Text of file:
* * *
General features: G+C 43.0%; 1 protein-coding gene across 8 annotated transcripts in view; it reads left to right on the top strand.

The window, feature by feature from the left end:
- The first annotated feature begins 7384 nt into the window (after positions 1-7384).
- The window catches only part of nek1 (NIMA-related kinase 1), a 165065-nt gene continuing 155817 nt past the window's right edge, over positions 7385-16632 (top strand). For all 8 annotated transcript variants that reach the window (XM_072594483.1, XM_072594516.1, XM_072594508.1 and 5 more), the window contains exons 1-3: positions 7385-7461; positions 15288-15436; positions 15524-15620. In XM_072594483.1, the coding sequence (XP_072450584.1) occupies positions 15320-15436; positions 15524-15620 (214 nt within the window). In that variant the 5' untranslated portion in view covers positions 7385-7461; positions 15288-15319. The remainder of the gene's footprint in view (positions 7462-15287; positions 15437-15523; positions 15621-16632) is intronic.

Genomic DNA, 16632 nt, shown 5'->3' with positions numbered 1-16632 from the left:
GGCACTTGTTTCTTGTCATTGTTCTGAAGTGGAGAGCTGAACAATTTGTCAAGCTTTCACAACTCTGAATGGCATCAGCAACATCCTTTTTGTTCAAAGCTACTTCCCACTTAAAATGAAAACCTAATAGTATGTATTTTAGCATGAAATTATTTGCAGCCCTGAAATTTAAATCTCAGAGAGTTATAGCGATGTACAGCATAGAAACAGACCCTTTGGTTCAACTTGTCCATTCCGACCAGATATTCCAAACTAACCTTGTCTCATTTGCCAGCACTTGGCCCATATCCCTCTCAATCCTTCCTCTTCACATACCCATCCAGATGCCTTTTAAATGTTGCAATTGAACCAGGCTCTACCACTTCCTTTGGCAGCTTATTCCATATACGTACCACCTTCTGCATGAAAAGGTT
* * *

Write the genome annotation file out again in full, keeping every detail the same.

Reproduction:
General features: G+C 43.0%; 1 protein-coding gene across 8 annotated transcripts in view; it reads left to right on the top strand.

The window, feature by feature from the left end:
- The first annotated feature begins 7384 nt into the window (after positions 1-7384).
- The window catches only part of nek1 (NIMA-related kinase 1), a 165065-nt gene continuing 155817 nt past the window's right edge, over positions 7385-16632 (top strand). For all 8 annotated transcript variants that reach the window (XM_072594483.1, XM_072594516.1, XM_072594508.1 and 5 more), the window contains exons 1-3: positions 7385-7461; positions 15288-15436; positions 15524-15620. In XM_072594483.1, the coding sequence (XP_072450584.1) occupies positions 15320-15436; positions 15524-15620 (214 nt within the window). In that variant the 5' untranslated portion in view covers positions 7385-7461; positions 15288-15319. The remainder of the gene's footprint in view (positions 7462-15287; positions 15437-15523; positions 15621-16632) is intronic.

Genomic DNA, 16632 nt, shown 5'->3' with positions numbered 1-16632 from the left:
GGCACTTGTTTCTTGTCATTGTTCTGAAGTGGAGAGCTGAACAATTTGTCAAGCTTTCACAACTCTGAATGGCATCAGCAACATCCTTTTTGTTCAAAGCTACTTCCCACTTAAAATGAAAACCTAATAGTATGTATTTTAGCATGAAATTATTTGCAGCCCTGAAATTTAAATCTCAGAGAGTTATAGCGATGTACAGCATAGAAACAGACCCTTTGGTTCAACTTGTCCATTCCGACCAGATATTCCAAACTAACCTTGTCTCATTTGCCAGCACTTGGCCCATATCCCTCTCAATCCTTCCTCTTCACATACCCATCCAGATGCCTTTTAAATGTTGCAATTGAACCAGGCTCTACCACTTCCTTTGGCAGCTTATTCCATATACGTACCACCTTCTGCATGAAAAGGTT